Existing printers, as mentioned, employ data processing apparatus, such a data processor 17 to create a bit map in a given resolution, in the preferred embodiment, 300 bit map is shown illustratively in FIG. 5, showing a letter M in such a bit map. The bit map is stored electronically in an electronic memory 19. (As such it may be compressed by coding or dispersed and related by address pointers, but such techniques are irrelevant to this invention.) Each bit 40 in memory 19 defines a significance (such as white or black)) exclusive to one 1/300 inch square in the final image.
As is done for enhancement of resolution in the previously-mentioned, existing 4039 printer, a block of contiguous data from the electronic bit map 19 is examined in logic 50 of FIG. 6 and modified by the result of such logic. Logic 50 is preferably combinational logic controlled by and part of data processor 17. The section of the bit map examined is a 9 matrix. Only the modulation of the center bit 52 is determined. Upon determination of that modulation, the row data is advanced one bit position, thus moving bits 54a-54i out of the logic, replacing them with those bits in the immediately adjacent column of "bits" 56a-56i, and introducing bits 57a-57i into the 9 examined (formerly just out of this section). Bit 58 becomes the new data bit, whose modulation is then defined by the logic, 50. Eighty-one input lines, one for each bit in the section of memory 19 being examined, are applied as data inputs to logic 50, although not all are required for conservation mode.
FIG. 7 is a simplified pattern to be detected by logic 50, defining an edge. Bit 60 is an edge because it is not totally surrounded horizontally, vertically and diagonally by black bits and is itself of black significance. The modulation for bit 60, whether in a conservation mode or not, would be for dark, shown, for example in FIG. 2a and FIG. 3a (or as may be modified moderately from full dark for enhancement of resolution, which forms no part of this invention). Of course, FIG. 7 is illustrative also in that is shows only one of many configurations of bits which are an edge.
FIG. 8 shows a simplified pattern, to be detected by logic 50, defining an internal area within an image. Bit 62 is internal because it is immediately surrounded, horizontally, vertically, and diagonally by black bits and is itself of black significance. In a toner conservation mode, the modulation of bit 62 would be for light, shown, f,,or example, in FIG. 2b and FIG. 2c and FIG. 3b and FIG. 3c.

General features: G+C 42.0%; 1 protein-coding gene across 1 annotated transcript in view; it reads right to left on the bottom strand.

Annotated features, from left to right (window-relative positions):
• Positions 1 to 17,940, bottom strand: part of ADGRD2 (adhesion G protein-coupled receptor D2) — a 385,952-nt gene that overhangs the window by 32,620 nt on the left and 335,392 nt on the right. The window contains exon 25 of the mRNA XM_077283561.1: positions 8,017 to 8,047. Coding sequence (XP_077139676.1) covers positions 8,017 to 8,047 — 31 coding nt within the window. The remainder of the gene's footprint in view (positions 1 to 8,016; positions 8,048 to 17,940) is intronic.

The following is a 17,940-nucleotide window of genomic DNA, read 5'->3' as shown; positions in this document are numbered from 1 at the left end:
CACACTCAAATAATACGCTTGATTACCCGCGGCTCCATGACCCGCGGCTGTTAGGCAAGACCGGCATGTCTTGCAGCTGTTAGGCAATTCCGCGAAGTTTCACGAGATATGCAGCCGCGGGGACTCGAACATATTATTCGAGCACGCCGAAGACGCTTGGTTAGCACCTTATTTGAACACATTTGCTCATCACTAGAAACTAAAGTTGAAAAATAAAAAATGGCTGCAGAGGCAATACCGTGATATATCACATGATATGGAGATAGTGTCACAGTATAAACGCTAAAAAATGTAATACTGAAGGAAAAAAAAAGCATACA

Modification of existing resolution enhancement combinational logic to detect the foregoing internal bits when a control signal on input 59 is actuated to call for the conservation mode is clearly straightforward and will not be detailed. Detection of the edge bits is already the essential function of the pre-existing enhancement of resolution logic, although for the purpose of changing the modulation near edges to smooth stair step appearances. In accordance with this invention that function is not modified. This produces dark edges as are desired in accordance with this invention, which are smoothed with respect to stair step, which is entirely consistent with this invention.
This invention is thereby achieved by the use of logic 50 acting on signals defining the significance of the neighborhood surrounding each bit on an output line 52. Since logic acting on such signals is already employed for enhancement of resolution, the physical change to implement the conservation mode requires only essentially one signal to the logic to define the activity of a conservation mode and a trivial change to the previous logic to sense internal bits as described with respect to FIG. 8 and produce a modulation output on line 52 (FIG. 6) which is that of an internal bit. A signal on line 59, selected by the operator of printer 1, causes logic 50 to select the light, internal modulation selected by the operator, which might be one of FIG. 2b or FIG. 3c modulation or FIG. 3b or FIG. 3c modulation. Ideally, the modulation would have a wide variation, such as the circle modulation of FIG. 3 being infinitely variable. As an alternative, where only a range of discrete modulations are available, as in the case of the FIG. 2 modulation, the logic 50 can have a separate inputs 59a and 59b, to select each modulation with the internal logic 50 producing a different internal modulation signal depending upon the existence of a selection signal to input 59a or input 59b.